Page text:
The Aesthetic Guide is part of the Informa Markets Division of Informa PLC

This site is operated by a business or businesses owned by Informa PLC and all copyright resides with them. Informa PLC's registered office is 5 Howick Place, London SW1P 1WG. Registered in England and Wales. Number 8860726.

Trends in hair restoration

Article-Trends in hair restoration

Trends in hair restoration don’t just affect the physicians who offer it in practice, but also consumers who might not have considered themselves candidates in the past. Among those trends: better instrumentation for follicular unit extraction; more donor sites, opening the door to new candidates; an option for transplanting hair to scarred skin; and the possibility of a treatment alternative that might halt progression or help increase growth in early hair loss.

Two physician experts who participated in hair restoration sessions at the April 12 - 15 American Academy of Facial Plastic and Reconstructive Surgery’s “Facial Rejuvenation: Master the Techniques” meeting in Chicago, share what they say colleagues need to know about what’s new in hair restoration.

Focus on Follicular Unit Extraction & Replacement

Hair restoration experts agreed that there’s no question that follicular unit extraction and replacement is the procedure of choice today for hair replacement, according to Vail, Colo., facial plastic and reconstructive surgeon Devinder S. Mangat, M.D., who moderated three panels on hair restoration at the meeting.

“It was a panel discussion with a couple of other panel members, including Jeffrey S. Epstein, M.D., who is considered one of the authorities on hair replacement,” Dr. Mangat says. “Everybody agrees follicular unit extraction and replacement is the best way because it gives you the most natural result and, uniformly, these patients are very happy with the outcome.”

Follicular unit extraction and placement has become state-of-the-art, allowing providers to transplant hair in mega sessions, with 1,500 to 3,000 follicular grafts at a time.

“You can do almost do the entire hair replacement in one session, which is better for the patient,” he says.

But what about follicular unit extractions that are done by the physician and his or her team, versus by grafting technicians employed by the device company, who go to individual practices and do the same work?

“You have two schools of thought: One where the physician, who has his own team of technicians, does these procedures manually. The second alternative is to use the NeoGraft system, where the follicular units are extracted mechanically with a powered system, and they’re placed in the same manner,” Dr. Mangat says.

When using the NeoGraft device, Dr. Mangat explains, one or two company technicians typically assist the physician or the practice in performing the procedure. The physician plans the new hairline and administers local anesthesia for the procedure, which is done in the surgical facility or office. The technicians basically do the rest, under the physician’s supervision.

Panel members agreed that whether providers do follicular unit extraction and replacement manually or mechanically, the results are identical, Dr. Mangat said.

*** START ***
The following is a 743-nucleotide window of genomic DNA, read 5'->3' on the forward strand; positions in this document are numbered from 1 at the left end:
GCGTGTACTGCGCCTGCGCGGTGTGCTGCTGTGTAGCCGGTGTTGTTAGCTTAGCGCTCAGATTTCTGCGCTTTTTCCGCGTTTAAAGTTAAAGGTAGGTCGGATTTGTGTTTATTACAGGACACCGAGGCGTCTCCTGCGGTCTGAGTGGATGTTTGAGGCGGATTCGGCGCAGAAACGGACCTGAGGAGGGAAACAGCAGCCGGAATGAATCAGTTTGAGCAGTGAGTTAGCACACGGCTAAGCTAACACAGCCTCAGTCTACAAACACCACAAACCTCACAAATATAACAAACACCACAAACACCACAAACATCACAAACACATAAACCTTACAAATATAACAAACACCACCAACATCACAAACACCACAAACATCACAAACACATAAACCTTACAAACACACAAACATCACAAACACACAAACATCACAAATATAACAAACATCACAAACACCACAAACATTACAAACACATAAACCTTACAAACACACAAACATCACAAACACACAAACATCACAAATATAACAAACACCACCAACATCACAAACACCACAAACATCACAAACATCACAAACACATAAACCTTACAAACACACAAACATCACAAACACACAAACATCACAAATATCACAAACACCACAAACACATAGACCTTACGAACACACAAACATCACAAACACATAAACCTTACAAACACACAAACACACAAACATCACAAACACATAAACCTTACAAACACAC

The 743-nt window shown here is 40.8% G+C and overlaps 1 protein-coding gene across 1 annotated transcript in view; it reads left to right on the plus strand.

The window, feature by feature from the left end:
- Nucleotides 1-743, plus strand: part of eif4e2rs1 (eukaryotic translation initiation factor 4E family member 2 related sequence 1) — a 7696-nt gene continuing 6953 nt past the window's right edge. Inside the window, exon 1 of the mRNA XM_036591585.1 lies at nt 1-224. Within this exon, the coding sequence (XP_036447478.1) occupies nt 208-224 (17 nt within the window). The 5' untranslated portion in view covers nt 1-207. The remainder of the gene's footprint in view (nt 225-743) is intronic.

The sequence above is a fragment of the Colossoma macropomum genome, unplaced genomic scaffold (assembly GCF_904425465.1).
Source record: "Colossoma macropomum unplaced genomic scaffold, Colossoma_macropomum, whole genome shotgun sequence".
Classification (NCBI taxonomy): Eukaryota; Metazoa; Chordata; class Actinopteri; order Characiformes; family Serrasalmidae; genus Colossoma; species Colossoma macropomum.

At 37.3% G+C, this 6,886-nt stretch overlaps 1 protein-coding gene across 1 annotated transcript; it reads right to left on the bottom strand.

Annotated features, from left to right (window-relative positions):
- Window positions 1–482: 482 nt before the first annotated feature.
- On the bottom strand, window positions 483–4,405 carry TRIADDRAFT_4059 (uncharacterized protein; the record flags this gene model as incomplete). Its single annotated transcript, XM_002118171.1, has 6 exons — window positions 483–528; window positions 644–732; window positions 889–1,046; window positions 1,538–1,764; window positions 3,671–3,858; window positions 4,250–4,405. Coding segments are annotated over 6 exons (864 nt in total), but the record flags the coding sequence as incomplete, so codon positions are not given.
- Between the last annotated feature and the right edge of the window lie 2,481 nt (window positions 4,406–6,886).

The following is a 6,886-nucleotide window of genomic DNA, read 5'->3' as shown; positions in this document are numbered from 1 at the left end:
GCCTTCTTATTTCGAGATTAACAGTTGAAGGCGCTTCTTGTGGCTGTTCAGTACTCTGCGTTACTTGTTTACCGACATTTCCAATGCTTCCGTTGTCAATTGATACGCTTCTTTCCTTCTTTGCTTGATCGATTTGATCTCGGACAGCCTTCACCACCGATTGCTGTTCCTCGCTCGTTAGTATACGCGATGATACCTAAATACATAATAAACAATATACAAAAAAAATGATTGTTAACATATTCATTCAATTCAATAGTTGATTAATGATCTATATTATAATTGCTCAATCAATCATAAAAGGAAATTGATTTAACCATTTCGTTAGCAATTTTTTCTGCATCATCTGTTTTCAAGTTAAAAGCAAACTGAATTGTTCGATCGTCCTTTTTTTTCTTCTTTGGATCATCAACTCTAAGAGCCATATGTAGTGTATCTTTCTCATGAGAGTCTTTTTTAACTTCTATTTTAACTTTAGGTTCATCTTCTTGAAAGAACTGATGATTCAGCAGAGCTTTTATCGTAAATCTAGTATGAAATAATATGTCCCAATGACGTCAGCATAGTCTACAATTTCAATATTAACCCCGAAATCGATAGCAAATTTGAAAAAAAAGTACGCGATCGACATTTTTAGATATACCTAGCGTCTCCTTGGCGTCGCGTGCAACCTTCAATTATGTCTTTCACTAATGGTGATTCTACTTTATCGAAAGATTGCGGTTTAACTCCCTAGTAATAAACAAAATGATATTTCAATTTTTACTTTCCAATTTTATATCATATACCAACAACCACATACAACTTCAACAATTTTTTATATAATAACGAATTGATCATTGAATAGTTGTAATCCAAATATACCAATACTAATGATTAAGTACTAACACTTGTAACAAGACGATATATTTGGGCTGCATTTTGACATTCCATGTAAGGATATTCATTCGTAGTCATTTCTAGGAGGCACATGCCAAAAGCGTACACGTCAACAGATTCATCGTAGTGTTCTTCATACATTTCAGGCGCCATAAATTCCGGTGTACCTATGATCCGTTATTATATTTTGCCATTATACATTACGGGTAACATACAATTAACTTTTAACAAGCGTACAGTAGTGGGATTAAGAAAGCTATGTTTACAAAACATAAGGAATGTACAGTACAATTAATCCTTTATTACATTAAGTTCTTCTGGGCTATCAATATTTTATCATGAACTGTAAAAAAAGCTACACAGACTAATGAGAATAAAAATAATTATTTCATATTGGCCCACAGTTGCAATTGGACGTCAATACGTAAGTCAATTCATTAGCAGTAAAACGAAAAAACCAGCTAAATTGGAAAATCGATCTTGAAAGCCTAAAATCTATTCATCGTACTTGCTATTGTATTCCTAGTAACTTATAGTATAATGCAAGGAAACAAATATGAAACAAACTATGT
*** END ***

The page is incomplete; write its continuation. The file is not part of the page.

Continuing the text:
To achieve optimal results from follicular unit extraction and replacement, providers should focus on accurately extracting units, so that the hair follicle is left intact and undamaged. Dr. Mangat says putting these patients on Propecia (finasteride, Merck) helps with new hair growth and avoids the telogen phase. Use of ultraviolet light after treatment also helps new hair growth and reduces hair loss, he says.

A Question of Candidacy

“We have an even deeper appreciation for how outstanding the results from hair restoration are these days, in a variety of circumstances,” according to Lisa Ishii, M.D., MHS, professor of otolaryngology, head and neck surgery and director of research, facial and plastic reconstructive surgery, at Johns Hopkins Medicine, who presented on hair restoration at the meeting.

Today’s candidates include men and women experiencing pattern hair loss, patients with scars, as well as men who don’t have substantial numbers of hair roots on their scalps but have a lot of hair on other body parts, such as the beard, mustache, chest and back, according to Dr. Ishii.

“Sometimes the beard hair, because of its texture, is more amenable and gives a more significant hair density look than scalp hair. Patients who have very fine scalp hair but relatively denser beard hair would benefit from that kind of procedure,” Dr. Ishii says.

Experts at the meeting also talked about use of platelet-rich plasma (PRP) for hair loss.

“In patients who have pristine skin, PRP probably is not adding much. But for patients who have scarred skin, for example, it can make a tremendous difference in the take of the individual hair grafts,” Dr. Ishii says. “We’re hoping that for patients who are very early in their progression of pattern hair loss, that beginning treatment with PRP can either halt that progression or perhaps contribute to increased growth — restoring density in the area that is starting to show some loss. There’s more to come on that, but it’s an exciting new innovation in hair.”

Looking at the future of hair restoration, Dr. Mangat says it’s entirely possible that topical drugs will replace procedures.

“I personally think that we will get to the point where you can use topical treatments that will grow hair much like we already have with the Latisse (bimatoprost ophthalmic solution, Allergan) system for eyelashes,” he says. “I believe that, within the next decade, hair replacement may become a thing of the past and topical application of drugs will cause the hair to grow.”